With the advance of global technology, tax authorities are conducting researches on new and efficient ways to identify, levy and collect tax revenues from their citizens and businesses.

The latest innovative option identified by some states for paying taxes is the use of digital or virtual currencies, such as Bitcoin.

In the United States of America, on November 26, 2018, Ohio, became the first state to accept payment of taxes using the digital currencies particularly, Bitcoin.

In Switzerland, Zug became the first city to embrace Bitcoin in 2016, as a mode of paying certain services including public utilities.

Recently, on January 28, 2020, Zermatt became the second municipality in Switzerland that permitted its citizens the opportunity to pay their tax obligations and other government services using the cryptocurrency.

Through a financial service intermediary called Bitcoin Suisse, the authorities of Zermatt will receive the tax payment in Bitcoin through an online payment platform or point of sale device, convert it into Swiss francs and then transfer the amount in fiat currency to the municipality government.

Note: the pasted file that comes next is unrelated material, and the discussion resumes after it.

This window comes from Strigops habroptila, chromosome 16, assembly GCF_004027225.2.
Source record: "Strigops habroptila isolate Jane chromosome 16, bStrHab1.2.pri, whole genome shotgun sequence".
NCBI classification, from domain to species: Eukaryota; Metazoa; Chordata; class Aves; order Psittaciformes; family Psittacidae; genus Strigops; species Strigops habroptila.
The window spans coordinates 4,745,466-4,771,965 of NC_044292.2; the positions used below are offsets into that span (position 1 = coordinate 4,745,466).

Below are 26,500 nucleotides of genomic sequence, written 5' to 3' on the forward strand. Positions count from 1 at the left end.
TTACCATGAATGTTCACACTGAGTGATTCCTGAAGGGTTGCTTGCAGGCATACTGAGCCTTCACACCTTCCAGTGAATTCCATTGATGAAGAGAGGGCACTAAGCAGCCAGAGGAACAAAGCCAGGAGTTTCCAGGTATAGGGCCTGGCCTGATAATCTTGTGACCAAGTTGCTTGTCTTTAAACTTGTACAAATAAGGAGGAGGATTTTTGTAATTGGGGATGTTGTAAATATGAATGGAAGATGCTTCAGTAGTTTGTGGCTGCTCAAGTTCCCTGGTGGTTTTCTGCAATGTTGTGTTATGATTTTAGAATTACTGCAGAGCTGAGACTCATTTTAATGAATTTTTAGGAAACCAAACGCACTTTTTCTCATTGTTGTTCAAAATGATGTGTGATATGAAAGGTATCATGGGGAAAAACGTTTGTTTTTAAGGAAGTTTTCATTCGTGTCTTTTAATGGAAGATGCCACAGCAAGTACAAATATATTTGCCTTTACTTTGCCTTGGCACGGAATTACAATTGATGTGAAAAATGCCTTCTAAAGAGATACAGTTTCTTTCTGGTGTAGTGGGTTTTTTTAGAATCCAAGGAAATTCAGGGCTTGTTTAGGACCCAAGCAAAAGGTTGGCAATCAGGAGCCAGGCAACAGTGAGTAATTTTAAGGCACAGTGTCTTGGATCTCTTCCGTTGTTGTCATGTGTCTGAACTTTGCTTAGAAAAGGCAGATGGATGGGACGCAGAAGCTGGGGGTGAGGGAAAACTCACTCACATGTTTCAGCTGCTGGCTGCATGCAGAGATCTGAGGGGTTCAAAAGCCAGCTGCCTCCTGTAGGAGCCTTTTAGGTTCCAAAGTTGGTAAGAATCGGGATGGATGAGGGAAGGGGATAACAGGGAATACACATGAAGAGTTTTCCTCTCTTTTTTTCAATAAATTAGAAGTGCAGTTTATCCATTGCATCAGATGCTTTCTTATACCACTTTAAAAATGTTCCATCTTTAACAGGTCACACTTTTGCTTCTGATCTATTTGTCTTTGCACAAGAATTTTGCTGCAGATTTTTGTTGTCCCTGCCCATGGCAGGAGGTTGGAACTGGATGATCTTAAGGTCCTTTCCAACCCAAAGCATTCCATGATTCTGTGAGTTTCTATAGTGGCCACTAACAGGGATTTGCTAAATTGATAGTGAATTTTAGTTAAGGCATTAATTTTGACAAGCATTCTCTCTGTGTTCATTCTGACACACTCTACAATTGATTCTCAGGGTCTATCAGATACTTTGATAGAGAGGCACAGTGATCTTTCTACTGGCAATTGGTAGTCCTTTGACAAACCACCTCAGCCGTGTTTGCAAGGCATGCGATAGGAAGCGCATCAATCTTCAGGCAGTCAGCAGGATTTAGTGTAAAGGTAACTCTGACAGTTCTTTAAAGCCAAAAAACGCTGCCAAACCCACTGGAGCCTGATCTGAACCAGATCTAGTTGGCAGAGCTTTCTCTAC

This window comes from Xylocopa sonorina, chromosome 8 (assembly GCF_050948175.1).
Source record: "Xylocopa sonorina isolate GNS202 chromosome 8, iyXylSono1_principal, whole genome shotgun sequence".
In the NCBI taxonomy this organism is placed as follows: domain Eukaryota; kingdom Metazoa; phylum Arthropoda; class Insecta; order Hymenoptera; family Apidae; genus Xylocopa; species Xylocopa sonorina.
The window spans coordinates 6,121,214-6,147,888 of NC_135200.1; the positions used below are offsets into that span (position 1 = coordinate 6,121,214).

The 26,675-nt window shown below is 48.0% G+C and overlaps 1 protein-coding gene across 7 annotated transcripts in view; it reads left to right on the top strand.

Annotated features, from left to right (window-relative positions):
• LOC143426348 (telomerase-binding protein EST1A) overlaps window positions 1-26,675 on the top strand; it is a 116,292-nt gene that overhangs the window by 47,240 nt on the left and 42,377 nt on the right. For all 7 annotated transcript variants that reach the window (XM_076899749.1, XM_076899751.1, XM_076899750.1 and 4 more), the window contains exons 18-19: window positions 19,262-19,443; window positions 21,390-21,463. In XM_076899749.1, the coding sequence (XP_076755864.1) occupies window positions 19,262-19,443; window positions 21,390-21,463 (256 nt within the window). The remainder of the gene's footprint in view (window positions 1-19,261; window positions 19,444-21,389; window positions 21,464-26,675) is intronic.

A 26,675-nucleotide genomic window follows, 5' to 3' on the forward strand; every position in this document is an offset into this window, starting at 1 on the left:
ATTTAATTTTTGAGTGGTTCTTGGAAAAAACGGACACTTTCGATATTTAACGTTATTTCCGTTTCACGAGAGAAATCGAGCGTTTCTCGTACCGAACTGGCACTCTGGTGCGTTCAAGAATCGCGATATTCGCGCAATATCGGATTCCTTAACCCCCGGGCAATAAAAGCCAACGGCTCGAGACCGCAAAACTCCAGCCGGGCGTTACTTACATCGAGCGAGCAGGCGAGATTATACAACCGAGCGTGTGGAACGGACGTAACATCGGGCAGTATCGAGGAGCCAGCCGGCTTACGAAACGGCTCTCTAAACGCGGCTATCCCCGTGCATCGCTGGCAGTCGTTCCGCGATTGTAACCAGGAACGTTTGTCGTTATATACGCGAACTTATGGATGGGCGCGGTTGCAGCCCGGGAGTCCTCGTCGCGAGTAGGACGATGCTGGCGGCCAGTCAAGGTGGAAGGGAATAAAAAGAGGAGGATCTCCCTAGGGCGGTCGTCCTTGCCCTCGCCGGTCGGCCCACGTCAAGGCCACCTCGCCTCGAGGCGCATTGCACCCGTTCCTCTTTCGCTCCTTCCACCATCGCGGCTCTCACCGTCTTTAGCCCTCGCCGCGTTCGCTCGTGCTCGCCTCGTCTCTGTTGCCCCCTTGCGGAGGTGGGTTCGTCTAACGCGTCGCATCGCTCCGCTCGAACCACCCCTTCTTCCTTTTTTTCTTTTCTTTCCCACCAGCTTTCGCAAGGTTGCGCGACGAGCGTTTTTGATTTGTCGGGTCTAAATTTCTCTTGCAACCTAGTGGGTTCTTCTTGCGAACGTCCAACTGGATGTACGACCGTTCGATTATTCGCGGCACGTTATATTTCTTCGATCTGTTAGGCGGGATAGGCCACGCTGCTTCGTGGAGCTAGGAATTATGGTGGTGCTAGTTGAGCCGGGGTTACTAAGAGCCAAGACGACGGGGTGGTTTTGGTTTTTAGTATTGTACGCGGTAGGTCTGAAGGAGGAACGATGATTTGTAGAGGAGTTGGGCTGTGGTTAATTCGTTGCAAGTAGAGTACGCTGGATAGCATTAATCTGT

While some countries are quick to embrace the use of Bitcoin as a mode of paying services, other countries are drifting away from it and would rather adopt a ‘wait and see’ attitude as they believed that, Bitcoin price is very volatile in nature and hence very risky.

For instance, on Jan 8, 2020, the lawmakers of the New Hampshire state withdrew a bill that would have permitted local state agencies to accept cryptocurrency as an option for tax payment. They retracted the bill inter alia, on grounds of the price volatility of Bitcoin.

In Ghana, there is no existing regulatory framework for trading and investing in virtual currencies, popularly called cryptocurrency. Though the Bank of Ghana and the Security and Exchange Commission are cogitating about the regulation of these digital assets, such laws and legislations are yet to be rolled out to regulate the ‘’use, holding, and trading of virtual currencies’’ especially, Bitcoin in Ghana.

Until this legal and regulatory framework is established, the government through the Ghana Revenue Authority cannot adopt Bitcoin as an alternative for payment of taxes by individuals and businesses

The author is a Financial Analyst  and a Lecturer